Philips inaugurates medical simulation lab in South Africa
JOHANNESBURG, September 3, 2014
Royal Philips has inaugurated a medical training simulation lab on the University of Johannesburg’s premises, during a stopover of Philips’ fifth consecutive pan-African Cairo to Cape Town roadshow.
The project will contribute to the hands-on training of medical students in South Africa by providing accurate simulations in imitated medical emergency settings, said a statement.
The Simulation Lab project is part of Philips’ ambition to improve the quality of healthcare in South Africa through meaningful solutions, innovations and partnerships, it said.
Philips has put emphasis on education and training, recognising that lack of availability of trained and skilled healthcare professionals is an increasing challenge across Africa.
It has equipped the Simulation Lab at the university with medical equipment and diagnostic devices intended to facilitate the exposure of emergency care students and academic staff to current medical technologies and adequately prepare them to operate under a pressurised and intense work environment.
Dr Craig Lambert, head of the department of Emergency Medical Care at the university, said: “It is important that students have a fully incorporated curriculum with simulation as a key component of teaching and assessment. Up until recently, staff and students made use of classrooms that were not purposefully designed for simulation-based learning.
“We started to explore ideas around creating an integrated, multi-disciplinary laboratory that would focus on teaching and assessment of clinical skills in a simulation environment. As a company focused on innovations in the healthcare sector, Philips has proved to be the ideal partner to bring this Simulation Laboratory concept to life.”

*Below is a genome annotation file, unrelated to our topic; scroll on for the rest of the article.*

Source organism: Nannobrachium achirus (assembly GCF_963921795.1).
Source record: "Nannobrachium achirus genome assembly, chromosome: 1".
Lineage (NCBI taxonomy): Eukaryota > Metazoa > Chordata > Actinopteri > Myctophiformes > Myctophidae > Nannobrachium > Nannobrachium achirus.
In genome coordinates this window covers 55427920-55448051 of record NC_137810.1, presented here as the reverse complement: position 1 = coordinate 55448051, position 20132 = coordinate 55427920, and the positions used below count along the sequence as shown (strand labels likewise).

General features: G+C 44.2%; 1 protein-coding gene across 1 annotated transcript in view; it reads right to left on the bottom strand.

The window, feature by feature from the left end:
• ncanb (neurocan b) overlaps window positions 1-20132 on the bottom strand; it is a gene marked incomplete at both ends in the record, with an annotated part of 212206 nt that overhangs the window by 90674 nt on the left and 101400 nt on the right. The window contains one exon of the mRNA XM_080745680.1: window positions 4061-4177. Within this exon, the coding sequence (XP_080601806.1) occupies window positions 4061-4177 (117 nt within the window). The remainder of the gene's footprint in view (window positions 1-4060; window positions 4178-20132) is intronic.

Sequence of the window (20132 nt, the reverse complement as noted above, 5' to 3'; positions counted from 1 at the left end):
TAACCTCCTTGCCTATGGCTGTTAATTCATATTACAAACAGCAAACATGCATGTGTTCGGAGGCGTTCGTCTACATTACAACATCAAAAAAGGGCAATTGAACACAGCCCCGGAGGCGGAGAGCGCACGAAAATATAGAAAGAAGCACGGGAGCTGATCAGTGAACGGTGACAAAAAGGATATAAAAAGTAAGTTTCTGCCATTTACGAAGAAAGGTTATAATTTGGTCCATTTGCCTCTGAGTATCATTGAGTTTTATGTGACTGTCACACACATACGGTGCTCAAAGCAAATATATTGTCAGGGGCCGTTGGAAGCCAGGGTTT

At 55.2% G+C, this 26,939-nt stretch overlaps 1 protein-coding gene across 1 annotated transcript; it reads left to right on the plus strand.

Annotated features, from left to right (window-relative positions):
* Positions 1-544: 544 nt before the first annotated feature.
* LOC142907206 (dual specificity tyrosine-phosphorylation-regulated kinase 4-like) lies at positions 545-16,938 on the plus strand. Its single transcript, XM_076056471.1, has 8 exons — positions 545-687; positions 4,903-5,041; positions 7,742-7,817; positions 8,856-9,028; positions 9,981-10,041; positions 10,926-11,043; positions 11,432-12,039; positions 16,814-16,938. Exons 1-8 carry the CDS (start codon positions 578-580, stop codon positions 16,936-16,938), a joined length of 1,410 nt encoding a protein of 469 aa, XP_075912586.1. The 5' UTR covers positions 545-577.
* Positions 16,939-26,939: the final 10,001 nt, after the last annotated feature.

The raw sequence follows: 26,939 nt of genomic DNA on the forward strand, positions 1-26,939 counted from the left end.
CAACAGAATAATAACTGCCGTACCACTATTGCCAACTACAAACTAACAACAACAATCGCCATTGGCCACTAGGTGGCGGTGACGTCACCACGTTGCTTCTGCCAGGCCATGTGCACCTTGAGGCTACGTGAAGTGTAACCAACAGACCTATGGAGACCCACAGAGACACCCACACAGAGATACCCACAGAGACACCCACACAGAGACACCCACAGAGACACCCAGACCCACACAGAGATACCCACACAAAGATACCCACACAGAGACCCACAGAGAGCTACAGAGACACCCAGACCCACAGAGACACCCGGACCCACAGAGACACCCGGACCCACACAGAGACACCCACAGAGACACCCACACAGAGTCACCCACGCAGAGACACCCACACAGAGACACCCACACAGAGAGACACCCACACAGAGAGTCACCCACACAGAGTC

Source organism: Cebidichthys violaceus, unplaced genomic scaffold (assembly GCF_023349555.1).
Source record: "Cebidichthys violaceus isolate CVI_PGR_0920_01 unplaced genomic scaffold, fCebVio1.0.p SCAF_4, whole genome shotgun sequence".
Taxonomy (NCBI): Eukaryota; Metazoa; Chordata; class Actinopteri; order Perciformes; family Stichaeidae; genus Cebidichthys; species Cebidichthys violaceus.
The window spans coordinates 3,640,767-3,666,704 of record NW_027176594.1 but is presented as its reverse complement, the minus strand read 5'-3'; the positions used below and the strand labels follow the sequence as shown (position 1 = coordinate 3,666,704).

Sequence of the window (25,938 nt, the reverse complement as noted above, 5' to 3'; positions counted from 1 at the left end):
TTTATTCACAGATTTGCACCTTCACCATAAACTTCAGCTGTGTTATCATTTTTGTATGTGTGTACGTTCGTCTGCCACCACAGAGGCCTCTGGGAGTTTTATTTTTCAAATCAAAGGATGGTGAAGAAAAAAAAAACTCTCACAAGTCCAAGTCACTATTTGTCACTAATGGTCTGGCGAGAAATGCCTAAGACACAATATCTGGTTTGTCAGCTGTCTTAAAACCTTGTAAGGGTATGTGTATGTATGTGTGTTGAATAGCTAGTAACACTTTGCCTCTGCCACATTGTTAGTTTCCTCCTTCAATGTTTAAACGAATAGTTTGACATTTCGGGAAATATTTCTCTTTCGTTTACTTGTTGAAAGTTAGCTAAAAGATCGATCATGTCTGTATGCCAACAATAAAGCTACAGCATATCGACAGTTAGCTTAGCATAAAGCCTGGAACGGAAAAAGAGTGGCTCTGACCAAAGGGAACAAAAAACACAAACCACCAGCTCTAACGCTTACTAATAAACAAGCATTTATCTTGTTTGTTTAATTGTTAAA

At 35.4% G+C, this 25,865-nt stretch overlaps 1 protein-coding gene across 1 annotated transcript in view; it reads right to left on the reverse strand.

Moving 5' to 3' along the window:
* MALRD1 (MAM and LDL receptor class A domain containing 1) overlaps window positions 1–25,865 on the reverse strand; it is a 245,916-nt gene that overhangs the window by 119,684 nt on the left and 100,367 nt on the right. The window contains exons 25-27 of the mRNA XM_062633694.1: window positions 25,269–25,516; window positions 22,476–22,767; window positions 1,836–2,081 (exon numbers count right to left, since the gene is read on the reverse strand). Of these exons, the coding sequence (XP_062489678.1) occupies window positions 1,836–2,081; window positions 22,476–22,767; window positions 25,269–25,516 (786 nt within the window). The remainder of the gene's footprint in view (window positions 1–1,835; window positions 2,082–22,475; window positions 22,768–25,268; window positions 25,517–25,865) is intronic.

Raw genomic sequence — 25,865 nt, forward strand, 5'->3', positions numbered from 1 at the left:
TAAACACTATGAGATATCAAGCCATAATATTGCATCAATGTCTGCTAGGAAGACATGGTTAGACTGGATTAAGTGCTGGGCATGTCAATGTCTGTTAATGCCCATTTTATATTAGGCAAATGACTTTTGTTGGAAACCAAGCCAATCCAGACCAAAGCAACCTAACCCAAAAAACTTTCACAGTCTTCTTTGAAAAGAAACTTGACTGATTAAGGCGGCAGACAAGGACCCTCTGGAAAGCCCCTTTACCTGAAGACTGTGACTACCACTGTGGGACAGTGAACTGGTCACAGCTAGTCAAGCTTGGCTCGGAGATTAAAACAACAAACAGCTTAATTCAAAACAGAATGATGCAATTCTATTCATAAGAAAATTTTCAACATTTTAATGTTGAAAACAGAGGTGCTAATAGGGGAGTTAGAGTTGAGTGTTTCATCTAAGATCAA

The South African Department of Higher Education and Training has also played a key role in this project by awarding a clinical training grant to assist the university in improving the clinical competencies of health professional graduates, and getting the Simulation Lab up and running, said the statement.
The Simulation Lab is divided into four wards: an ambulance simulation room, an emergency department representing casualty simulation, a general ward and an intensive care unit (ICU).
The company will also provide appropriate implementation training (on a “train the trainer” basis), as this will be central to the success and sustainability of the lab.
Peter van de Ven, vice president, Philips Healthcare Africa, said: “Through our ongoing partnership with one of the most respected universities in South Africa, Philips is contributing much needed resources to ensure that there is a highly trained and qualified healthcare workforce for the public to rely on.
“We are helping to transform healthcare in South Africa by enhancing the individual performance of the next generation of healthcare professionals, which will ultimately benefit the patients in the form of good, reliable care”.
The partnership between Philips and the university will run over a three-year period and will support research opportunities related to new technologies in the emergency care environment, said the statement.
These learnings will contribute to Philips’ investments in healthcare research and development, it added. - TradeArabia News Service